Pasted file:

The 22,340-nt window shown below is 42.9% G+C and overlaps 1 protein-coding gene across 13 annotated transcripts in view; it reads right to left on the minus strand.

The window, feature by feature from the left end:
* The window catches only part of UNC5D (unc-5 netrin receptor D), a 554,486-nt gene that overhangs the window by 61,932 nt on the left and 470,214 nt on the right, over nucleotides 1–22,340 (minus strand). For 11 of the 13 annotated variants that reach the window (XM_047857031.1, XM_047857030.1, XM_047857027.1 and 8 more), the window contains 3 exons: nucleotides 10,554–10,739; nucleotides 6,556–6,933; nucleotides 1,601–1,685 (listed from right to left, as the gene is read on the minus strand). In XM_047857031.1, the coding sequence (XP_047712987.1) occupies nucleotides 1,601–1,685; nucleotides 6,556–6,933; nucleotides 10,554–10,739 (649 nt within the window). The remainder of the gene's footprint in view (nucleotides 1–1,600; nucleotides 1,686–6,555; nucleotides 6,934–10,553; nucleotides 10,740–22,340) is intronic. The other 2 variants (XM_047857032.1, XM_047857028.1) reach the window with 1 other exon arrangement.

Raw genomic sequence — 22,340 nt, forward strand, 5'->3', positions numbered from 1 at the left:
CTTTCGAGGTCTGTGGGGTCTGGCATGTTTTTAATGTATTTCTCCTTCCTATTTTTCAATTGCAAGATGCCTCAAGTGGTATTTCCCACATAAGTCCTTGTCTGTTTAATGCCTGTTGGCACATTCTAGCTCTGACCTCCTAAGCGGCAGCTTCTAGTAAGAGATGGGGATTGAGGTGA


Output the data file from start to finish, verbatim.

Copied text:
The 22,340-nt window shown below is 42.9% G+C and overlaps 1 protein-coding gene across 13 annotated transcripts in view; it reads right to left on the minus strand.

The window, feature by feature from the left end:
* The window catches only part of UNC5D (unc-5 netrin receptor D), a 554,486-nt gene that overhangs the window by 61,932 nt on the left and 470,214 nt on the right, over nucleotides 1–22,340 (minus strand). For 11 of the 13 annotated variants that reach the window (XM_047857031.1, XM_047857030.1, XM_047857027.1 and 8 more), the window contains 3 exons: nucleotides 10,554–10,739; nucleotides 6,556–6,933; nucleotides 1,601–1,685 (listed from right to left, as the gene is read on the minus strand). In XM_047857031.1, the coding sequence (XP_047712987.1) occupies nucleotides 1,601–1,685; nucleotides 6,556–6,933; nucleotides 10,554–10,739 (649 nt within the window). The remainder of the gene's footprint in view (nucleotides 1–1,600; nucleotides 1,686–6,555; nucleotides 6,934–10,553; nucleotides 10,740–22,340) is intronic. The other 2 variants (XM_047857032.1, XM_047857028.1) reach the window with 1 other exon arrangement.

Raw genomic sequence — 22,340 nt, forward strand, 5'->3', positions numbered from 1 at the left:
CTTTCGAGGTCTGTGGGGTCTGGCATGTTTTTAATGTATTTCTCCTTCCTATTTTTCAATTGCAAGATGCCTCAAGTGGTATTTCCCACATAAGTCCTTGTCTGTTTAATGCCTGTTGGCACATTCTAGCTCTGACCTCCTAAGCGGCAGCTTCTAGTAAGAGATGGGGATTGAGGTGA